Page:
Sunday 9 February 2014

The Procrastinator (some) Times Sunday 9th of February Edition


This week Sochi Winter Olympics has been a great excuse to put Russia and Vladimir Putin under close scrutiny. From the 'titanic budget' to the Olympic Rings fail in the opening ceremony, the photos of journalists and athletes arriving at half-done facilities, and of course the biggest of all: Russian anti-gay laws.
The Design & Business section highlights articles about Twitter and about Destination Branding. Some J.R.R. Tolkien and antimatter for the Science section. In our Culture & Entertainment we have a must-see list and "selfies" from the Berlinale, and more controversy as the Allen-Farrow neverending story keeps unfolding. Will this issue affect the already highly influenced opinion of the Academy in the upcoming awards ceremony? Finally don't miss out on what Carola and AndreĆ­na prepared for their lovely sections In Dog We Trust and Photoautomat.

Happy Sunday, happy reading and follow us in Twitter!


Friday 06 of February Google Doodle. Screenshot.

Sochi 2014 began and happily a lot of important organizations took the opportunity to expressed their opinion about Russia's Anti-Gay laws. Channel 4 changed its logo to a more fully gay-colored one and wished good luck to athletes with its peculiar Gay Mountain video. The influential giant Google decided to used its emblematic Google Doodle and in the name of the Olympic spirit advocate for the right of every individual to practice sports without discrimination of any kind. Soon after other media like The Independent and The Huffington Post joined by changing their Twitter avatars. And finally in Canada, the Toronto-based Canadian Institute for Diversity and Inclusion, an organization that according to its CEO Michael Bash works to create “inclusive work environments … focused on the broad spectrum of diversity”, made a great video hoping the games remained -as they always have been- a little gay. Well done everyone! (If you have some more good examples, please share them with us in the comments section).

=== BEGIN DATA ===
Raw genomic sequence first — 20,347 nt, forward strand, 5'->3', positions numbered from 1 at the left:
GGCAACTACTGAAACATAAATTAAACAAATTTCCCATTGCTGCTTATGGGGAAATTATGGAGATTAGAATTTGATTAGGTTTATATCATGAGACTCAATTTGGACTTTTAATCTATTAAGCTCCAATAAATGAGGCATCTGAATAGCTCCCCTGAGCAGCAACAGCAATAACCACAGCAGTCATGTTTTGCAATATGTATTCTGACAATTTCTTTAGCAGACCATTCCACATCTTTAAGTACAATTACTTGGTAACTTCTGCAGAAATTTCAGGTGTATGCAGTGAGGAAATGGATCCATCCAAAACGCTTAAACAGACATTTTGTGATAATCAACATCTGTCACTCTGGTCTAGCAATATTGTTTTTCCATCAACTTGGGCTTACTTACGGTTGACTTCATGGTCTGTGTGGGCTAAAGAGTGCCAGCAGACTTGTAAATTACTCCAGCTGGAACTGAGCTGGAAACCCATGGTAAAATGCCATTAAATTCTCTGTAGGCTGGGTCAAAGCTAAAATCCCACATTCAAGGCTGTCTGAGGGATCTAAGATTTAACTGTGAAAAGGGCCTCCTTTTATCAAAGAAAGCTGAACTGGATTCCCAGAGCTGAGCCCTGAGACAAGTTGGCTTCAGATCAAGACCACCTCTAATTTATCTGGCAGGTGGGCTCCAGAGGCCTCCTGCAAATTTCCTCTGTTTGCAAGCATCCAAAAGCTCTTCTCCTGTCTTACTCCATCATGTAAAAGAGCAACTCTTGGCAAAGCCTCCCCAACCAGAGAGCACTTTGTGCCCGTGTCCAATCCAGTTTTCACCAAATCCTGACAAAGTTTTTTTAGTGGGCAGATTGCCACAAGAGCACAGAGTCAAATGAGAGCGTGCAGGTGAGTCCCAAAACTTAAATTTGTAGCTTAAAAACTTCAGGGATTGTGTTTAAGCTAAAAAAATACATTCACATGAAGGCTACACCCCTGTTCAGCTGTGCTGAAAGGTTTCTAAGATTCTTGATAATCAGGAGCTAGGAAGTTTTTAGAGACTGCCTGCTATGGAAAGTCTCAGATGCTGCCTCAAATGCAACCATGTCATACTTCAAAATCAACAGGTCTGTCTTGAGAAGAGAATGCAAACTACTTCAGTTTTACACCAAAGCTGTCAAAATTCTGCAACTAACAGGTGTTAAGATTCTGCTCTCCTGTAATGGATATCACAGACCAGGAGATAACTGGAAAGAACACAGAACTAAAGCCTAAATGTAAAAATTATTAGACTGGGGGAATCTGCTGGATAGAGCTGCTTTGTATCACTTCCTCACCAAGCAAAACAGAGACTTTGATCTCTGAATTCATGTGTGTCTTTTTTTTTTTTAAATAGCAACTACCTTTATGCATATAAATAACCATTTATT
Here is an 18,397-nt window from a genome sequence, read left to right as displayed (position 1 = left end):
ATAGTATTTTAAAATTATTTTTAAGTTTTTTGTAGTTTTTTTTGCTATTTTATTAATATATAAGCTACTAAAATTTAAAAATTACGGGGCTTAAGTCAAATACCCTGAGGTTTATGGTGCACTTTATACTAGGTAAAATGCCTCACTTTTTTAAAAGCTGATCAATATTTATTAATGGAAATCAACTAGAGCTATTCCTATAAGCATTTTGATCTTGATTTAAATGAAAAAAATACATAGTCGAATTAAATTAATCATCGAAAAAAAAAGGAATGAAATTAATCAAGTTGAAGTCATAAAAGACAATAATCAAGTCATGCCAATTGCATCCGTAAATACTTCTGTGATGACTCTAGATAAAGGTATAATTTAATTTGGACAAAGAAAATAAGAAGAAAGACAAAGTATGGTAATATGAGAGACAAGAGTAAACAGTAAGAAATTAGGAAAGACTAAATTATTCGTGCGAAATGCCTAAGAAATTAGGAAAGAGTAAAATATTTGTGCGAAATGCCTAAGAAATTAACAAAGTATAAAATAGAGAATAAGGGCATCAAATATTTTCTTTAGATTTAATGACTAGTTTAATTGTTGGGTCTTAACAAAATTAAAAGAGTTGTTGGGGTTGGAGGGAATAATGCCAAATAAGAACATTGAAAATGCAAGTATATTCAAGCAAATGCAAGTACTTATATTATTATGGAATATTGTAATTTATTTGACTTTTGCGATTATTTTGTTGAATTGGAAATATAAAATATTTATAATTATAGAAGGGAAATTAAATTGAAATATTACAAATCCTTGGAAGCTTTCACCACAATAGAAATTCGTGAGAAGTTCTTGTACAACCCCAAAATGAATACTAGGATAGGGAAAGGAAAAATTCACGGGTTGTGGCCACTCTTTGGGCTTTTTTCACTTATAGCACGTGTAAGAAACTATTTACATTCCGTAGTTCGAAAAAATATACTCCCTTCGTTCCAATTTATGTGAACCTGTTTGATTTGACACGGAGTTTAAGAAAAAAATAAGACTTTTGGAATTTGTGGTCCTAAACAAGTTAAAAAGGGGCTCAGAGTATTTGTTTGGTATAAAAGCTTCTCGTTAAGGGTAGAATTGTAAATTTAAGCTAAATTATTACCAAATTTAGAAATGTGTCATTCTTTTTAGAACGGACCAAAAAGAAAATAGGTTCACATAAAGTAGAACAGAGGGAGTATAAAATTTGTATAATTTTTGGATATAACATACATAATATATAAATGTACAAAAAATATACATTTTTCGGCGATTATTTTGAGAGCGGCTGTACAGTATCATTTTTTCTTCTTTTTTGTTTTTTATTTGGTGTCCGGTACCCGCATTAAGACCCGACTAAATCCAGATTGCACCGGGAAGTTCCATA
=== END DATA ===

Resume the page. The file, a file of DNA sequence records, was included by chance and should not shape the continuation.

Photo: Antonio Pardo, bailando en Sochi via People Magazine.

If you have the Sochi fever, here are some Olympic related news:

Sochi: snow, skis and scandals - an idiot's guide to the Winter Olympic. Read full article in The Guardian. E.T.P.  8'

Journalists at Sochi are live tweeting their hilarious and gross hotel experiences. Read in The Washington Post. E.T.P. 6'

The lighting of the Olympic flame by two of Russia's famous Olympians, Irina Rodnina and Vladislav Tretiak, was also not without controversy — but this time over discrimination of a different variety. Read in The Huffington Post. E.T.P. 3'

Sochi hotel guests complain about topless portraits of Putin in rooms. The Borowitz Report, of course. Read in The New Yorker. E.T.P. 2'

An my personal favorite: Venezuela's lone athlete, alpine skier Antonio Pardo (photo above), who enthusiastically danced his way around the stadium. Read in People. E.T.P. 2' and in the Toronto Star E.T.P. 3'

Photo: Jim Merithew via WIRED

NSA Style. "The latest Snowden-related revelation is that Britain’s Government Communications Headquarters (GCHQ) proactively targeted the communications infrastructure used by the online activist collective known as Anonymous. Specifically, they implemented distributed denial of service (DDoS) attacks on the internet relay chat (IRC) rooms used by Anonymous. They also implanted malware to out the personal identity details of specific participants. . .Whether you agree with the activities of Anonymous or not . . . the salient point is that democratic governments now seem to be using their very tactics against them. The key difference, however, is that while those involved in Anonymous can and have faced their day in court for those tactics, the British government has not. When Anonymous engages in lawbreaking, they are always taking a huge risk in doing so. But with unlimited resources and no oversight, organizations like the GCHQ (and theoretically the NSA) can do as they please. And it’s this power differential that makes all the difference". Read Gabriella Coleman's full article in Wired. E.T.P. 8'

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